Although overall sporting goods sales in 2003 were basically flat compared to 2002 (-0.5 percent), exercise and fitness equipment sales jumped ahead by about 3 percent, according to the latest Sporting Goods Manufacturers Association “State of the Industry Report.”
Like other categories, the market improved in the second half of the year as the uncertainties from a spring war in Iraq and the future of the economy seemed to wane, summarized the report, released at The Super Show.
“The market for exercise equipment edged ahead by 3 percent as the industry worked through some excess inventory and struggled to lure price-conscious consumers,” the report said about the fitness category, which encompasses about a quarter of sporting goods sales in dollars and is the single largest activity segment overall.
“Many industry segments reported that sales picked up during the second half of 2003, and this trend is expected to accelerate in 2004 as the economy continues its strong recovery,” it said.
With that in mind, the SGMA has forecast overall industry growth of 1.3 percent in 2004 and about 3.7 percent in the exercise equipment category.
“Our projections for growth in 2004 are deliberately conservative,” SGMA President John Riddle wrote in the report. “The companies that participated in our State of the Industry survey believe they — and, by inference, the industry — will do much better in 2004 than 2003.”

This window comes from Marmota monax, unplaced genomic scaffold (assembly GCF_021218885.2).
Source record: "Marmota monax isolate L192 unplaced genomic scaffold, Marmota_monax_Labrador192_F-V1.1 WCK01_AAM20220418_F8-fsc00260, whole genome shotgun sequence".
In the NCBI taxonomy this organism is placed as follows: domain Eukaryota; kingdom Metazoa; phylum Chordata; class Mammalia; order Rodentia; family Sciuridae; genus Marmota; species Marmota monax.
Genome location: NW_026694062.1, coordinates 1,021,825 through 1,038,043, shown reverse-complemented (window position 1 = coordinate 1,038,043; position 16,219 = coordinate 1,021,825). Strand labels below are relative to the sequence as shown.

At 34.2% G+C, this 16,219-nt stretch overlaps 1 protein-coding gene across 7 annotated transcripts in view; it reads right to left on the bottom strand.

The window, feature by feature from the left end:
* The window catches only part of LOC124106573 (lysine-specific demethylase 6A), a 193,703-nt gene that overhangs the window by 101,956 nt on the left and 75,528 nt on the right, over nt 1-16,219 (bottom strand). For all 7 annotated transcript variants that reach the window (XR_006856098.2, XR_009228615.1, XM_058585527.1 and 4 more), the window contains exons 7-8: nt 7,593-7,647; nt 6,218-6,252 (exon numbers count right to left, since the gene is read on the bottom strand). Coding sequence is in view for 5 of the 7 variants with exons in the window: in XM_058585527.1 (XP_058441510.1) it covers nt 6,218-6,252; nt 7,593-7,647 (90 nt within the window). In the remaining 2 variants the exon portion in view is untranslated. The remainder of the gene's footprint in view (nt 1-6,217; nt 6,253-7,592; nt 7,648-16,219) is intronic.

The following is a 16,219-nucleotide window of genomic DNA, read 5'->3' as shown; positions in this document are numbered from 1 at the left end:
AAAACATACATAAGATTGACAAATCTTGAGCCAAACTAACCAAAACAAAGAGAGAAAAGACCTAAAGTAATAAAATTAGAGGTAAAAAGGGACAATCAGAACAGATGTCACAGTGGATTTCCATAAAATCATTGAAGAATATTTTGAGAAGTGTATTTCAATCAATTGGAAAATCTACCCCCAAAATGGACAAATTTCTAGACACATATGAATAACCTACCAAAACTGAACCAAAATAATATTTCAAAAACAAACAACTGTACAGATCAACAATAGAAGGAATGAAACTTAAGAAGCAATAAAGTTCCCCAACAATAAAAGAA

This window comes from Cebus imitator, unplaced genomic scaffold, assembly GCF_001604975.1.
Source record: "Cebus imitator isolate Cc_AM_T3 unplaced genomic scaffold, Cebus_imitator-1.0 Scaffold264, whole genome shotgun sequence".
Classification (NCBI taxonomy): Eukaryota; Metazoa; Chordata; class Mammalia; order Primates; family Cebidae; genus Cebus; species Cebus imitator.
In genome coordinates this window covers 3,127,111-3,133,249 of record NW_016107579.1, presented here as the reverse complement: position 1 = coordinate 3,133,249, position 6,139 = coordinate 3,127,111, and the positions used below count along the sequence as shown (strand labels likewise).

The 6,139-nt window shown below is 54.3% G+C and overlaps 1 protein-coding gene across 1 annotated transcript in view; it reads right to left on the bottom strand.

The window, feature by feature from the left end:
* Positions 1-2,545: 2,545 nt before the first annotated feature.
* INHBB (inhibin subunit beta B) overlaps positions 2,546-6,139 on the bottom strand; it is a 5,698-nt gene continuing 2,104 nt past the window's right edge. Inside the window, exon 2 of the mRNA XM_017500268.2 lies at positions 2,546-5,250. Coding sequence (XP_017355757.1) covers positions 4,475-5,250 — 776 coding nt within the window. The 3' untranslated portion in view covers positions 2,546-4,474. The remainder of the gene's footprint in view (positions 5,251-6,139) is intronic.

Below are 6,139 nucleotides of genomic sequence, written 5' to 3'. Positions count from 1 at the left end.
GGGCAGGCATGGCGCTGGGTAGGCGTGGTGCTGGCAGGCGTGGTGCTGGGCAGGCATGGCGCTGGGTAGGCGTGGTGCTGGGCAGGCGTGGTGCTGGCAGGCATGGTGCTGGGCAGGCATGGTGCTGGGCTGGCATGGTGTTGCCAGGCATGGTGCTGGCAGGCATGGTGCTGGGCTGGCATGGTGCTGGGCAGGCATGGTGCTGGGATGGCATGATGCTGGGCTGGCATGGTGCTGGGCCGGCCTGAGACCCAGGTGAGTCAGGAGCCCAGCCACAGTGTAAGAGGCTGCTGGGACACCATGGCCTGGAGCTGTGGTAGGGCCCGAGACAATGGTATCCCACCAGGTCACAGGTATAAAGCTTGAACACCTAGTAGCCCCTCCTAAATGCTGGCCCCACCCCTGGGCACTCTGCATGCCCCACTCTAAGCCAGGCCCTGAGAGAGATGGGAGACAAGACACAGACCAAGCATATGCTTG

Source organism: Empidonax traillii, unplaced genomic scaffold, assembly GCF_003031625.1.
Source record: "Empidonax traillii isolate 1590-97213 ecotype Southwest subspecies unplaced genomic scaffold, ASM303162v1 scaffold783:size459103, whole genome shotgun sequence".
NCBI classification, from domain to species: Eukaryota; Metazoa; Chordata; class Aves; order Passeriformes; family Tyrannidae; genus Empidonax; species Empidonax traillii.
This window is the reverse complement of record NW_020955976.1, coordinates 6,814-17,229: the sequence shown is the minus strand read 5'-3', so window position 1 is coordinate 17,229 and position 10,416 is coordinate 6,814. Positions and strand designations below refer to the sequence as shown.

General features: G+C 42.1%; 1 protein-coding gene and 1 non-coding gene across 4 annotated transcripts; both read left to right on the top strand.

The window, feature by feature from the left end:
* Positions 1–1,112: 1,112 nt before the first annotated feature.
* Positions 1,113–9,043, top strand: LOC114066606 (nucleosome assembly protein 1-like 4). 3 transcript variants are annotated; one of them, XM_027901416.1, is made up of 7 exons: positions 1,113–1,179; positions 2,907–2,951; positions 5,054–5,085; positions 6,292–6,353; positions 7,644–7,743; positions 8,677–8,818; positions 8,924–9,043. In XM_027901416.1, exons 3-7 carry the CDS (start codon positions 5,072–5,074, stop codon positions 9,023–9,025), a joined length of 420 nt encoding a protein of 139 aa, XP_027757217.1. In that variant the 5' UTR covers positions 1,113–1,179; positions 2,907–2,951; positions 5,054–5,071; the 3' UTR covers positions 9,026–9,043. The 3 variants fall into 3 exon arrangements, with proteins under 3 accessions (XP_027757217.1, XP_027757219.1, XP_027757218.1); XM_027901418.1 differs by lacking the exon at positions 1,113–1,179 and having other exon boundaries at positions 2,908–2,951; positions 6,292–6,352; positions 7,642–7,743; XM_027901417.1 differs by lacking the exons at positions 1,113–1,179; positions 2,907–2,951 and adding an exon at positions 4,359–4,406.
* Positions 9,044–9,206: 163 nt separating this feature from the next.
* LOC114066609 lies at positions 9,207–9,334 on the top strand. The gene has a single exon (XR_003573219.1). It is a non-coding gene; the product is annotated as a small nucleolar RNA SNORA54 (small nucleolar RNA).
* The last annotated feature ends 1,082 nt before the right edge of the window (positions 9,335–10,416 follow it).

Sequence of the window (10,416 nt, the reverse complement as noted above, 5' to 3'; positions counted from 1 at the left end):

Comparing to the national economy, the report pointed out that the economy grew 3.8 percent in 2003, up slightly from a growth of 3.2 percent in 2002. In 2004, the gross domestic product (GDP) is expected to be up 4.1 percent. The reason sporting goods lagged behind, the report said, is because there was extreme price pressure partly due to “an excess of retail space displaying more products than consumers need or want. The result is brutal price competition.”
This is the sixth consecutive year sporting goods overall has failed to meet GDP. In 1997, GDP was up 2.1 percent, while sporting goods was up 5.2 percent. The market has only once barely eked to just over half of that 5.2 percent in growth since then, with the highest growth year being 2.7 percent in 2000. 2003 was the first year that hit negative growth.
Excess wares also result in mergers, acquisitions, and also bankruptcy and demise: “The industry has been consolidating at a furious pace for several years, and there was no letup in 2003.”
Other points in the report:
>> There is continued pressure to reduce costs and source products outside the United States. In the survey, 47 percent of respondents said they would do more sourcing offshore, and only 9 percent said they would increase in the United States.
>> During the first half of 2003, the customs value of goods increased 8.8 percent over the same period a year earlier (to $4.58 billion), which was the sharpest increase since 1997. That rise is attributed to increased offshore sourcing and the weaker U.S. dollar.
>> Exports for the first half of 2003 decreased 2.1 percent (to $975 million), compared to an increase of 1.4 percent a year earlier. The causes: soft international markets and increased sourcing overseas.
>> Survey respondents said their international sales had increased 14 percent in the past two years. This is possible because even if sourced overseas, the brand, design and image come from the United States.